Tuesday, June 8, 2010
MARKING THE 51st ANNIVERSARY OF THE X-15 ROCKET PLANE’S FIRST FLIGHT
Mat Irvine reports
Today’s the day in 1959 that test pilot Scott Crossfield took the North American X-15 rocket plane on its first flight. This was an unpowered glide only, after being dropped from under the wing of an eight-engined Boeing NB-52, and reached a speed of 840 km/h (522 mph), just ‘one small step’ compared to the X-15’s eventual record of 7274 km/h (4520 mph).
Aurora makes the first X-15 kit
Because of its exotic nature, the X-15 was a natural for model kit companies, especially in the early years when plastic kits were part of a new industry. One of the first such kits came from Aurora in 1959; the real craft had only just been revealed, which makes it understandable that some details were wrong.
X-15 in fit-the-box scale from Revell
After this came Revell’s far more accurate version, one that has survived in various releases for many years. But it had a slight problem in that it was not made to a generally accepted scale. It came from a time when many kits - especially kits from American companies - were made to ‘fit the box’. The companies had a set number of box sizes, and new kits were literally built to fit inside these standard boxes. So Revell’s X-15 ended up being made to 1:65 scale, not that far from the more usual 1:72, but not really close enough for purists.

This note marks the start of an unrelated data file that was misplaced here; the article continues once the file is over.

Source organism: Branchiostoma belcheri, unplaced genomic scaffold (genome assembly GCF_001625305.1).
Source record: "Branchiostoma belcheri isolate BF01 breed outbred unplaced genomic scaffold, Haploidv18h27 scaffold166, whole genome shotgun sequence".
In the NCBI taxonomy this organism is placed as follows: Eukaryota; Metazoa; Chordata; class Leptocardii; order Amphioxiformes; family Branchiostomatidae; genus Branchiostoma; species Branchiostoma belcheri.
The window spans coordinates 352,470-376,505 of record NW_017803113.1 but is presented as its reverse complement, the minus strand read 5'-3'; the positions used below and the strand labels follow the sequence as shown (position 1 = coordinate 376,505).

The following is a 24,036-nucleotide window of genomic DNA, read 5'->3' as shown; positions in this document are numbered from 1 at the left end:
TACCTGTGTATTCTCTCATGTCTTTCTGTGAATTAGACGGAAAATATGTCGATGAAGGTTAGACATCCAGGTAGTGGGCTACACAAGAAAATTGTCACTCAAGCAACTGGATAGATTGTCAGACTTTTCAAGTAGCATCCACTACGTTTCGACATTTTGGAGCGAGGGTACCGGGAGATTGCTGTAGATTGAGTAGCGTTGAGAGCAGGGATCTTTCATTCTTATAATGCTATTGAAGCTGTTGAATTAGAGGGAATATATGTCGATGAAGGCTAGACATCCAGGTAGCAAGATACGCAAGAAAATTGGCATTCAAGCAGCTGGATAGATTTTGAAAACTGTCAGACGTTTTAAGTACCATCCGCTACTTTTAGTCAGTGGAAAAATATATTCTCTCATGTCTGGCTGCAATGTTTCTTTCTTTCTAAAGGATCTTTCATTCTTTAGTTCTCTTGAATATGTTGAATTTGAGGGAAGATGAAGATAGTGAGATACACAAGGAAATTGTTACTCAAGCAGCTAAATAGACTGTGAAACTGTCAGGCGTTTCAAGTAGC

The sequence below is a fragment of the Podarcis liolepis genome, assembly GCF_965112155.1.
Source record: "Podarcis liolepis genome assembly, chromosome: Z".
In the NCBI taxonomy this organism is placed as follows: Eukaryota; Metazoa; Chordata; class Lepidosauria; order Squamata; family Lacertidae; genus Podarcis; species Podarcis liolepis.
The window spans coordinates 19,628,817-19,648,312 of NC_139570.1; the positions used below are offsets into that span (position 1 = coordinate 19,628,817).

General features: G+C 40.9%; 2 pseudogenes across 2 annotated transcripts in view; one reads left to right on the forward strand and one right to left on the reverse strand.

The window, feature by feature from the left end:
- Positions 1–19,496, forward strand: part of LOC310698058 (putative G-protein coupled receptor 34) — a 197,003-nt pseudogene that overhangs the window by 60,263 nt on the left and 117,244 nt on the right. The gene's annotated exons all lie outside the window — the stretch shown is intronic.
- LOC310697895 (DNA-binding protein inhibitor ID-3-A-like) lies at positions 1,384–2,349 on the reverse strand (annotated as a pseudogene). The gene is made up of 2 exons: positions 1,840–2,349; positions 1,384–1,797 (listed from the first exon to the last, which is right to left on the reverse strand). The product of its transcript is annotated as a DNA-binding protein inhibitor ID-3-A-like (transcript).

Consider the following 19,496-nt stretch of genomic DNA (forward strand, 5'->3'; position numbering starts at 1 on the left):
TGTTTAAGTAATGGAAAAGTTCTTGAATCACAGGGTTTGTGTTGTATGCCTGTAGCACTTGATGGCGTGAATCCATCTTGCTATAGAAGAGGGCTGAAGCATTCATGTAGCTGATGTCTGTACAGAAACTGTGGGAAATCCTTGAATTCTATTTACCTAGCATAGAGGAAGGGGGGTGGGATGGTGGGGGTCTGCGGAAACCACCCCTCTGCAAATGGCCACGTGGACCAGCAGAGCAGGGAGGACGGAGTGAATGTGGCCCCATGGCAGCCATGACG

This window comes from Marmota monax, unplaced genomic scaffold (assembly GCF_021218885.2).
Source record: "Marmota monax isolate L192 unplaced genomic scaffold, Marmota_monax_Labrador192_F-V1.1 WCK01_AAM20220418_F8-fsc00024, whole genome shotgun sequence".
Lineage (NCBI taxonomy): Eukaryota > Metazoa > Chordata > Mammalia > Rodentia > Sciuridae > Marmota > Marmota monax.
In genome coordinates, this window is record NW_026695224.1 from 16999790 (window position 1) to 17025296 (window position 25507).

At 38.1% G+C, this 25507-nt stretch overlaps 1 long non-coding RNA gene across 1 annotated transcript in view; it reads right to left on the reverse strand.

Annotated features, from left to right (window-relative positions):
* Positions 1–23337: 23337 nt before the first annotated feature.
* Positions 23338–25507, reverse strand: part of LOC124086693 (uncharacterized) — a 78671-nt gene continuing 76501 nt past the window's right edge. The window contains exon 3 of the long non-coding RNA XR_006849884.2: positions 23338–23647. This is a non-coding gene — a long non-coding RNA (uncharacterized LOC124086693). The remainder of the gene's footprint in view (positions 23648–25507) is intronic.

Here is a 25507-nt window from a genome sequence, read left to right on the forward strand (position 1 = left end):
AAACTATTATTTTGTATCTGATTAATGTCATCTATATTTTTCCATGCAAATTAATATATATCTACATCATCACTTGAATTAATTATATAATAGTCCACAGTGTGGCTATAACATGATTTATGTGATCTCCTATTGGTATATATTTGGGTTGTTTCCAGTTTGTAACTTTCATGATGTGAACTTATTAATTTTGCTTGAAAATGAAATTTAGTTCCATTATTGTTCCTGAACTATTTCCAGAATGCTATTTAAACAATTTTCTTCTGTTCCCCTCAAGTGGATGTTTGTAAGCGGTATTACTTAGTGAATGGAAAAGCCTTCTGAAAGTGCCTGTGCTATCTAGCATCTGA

In fact, it was not until 1987 that Monogram issued the first conventional injection-moulded X-15 kit to the popular international 1:72 scale.
New X-15 kits from Czech model companies
In recent years the Czechs have taken over the X-15 kit world with MPM and Special Hobby (both part of the CMK empire) both issuing kits in 1:72, 1:48, and even 1:32 scale. To date, the X-15 remains the most kitted of all the X-Planes - the number of different issues has reached almost 30.
The pictures show, top to bottom:
1 The first kit of an X-15, from Aurora. It had no undercarriage, was moulded in white plastic, and had spurious markings. Model courtesy the Collection of Andrew P. Yanchus.
2 Aurora’s second X-15 issue had an undercarriage, came in black, and had more accurate markings.
3 The box for Revell’s first X-15. This has lasted the longest of any X-15 kit, and was available until very recently.
4 The first conventional injection plastic kit to 1:72 scale, from Monogram. It was the X15A-2 version, with external tanks. The kit could be finished in black, or the ablative white used for some flights. Of course, that original Aurora ‘in white’ issue wasn’t entirely wrong - although no-one could have known then that white X-15s would eventually fly!
5 The 1:48 scale Special Hobby X-15A-2.
6 The biggest X-15 is the 1:32 scale Special Hobby kit. This picture shows a display at the One Small Step exhibition, currently showing at the Sensation Science Centre, Dundee, Scotland. The 1:32 Gunze Sangyo Ford Galaxie Skyliner makes a good looking in-scale companion.
Visit the Sensation Science Centre here.
You can view a selection of X-15 models at the UK store Hannants here.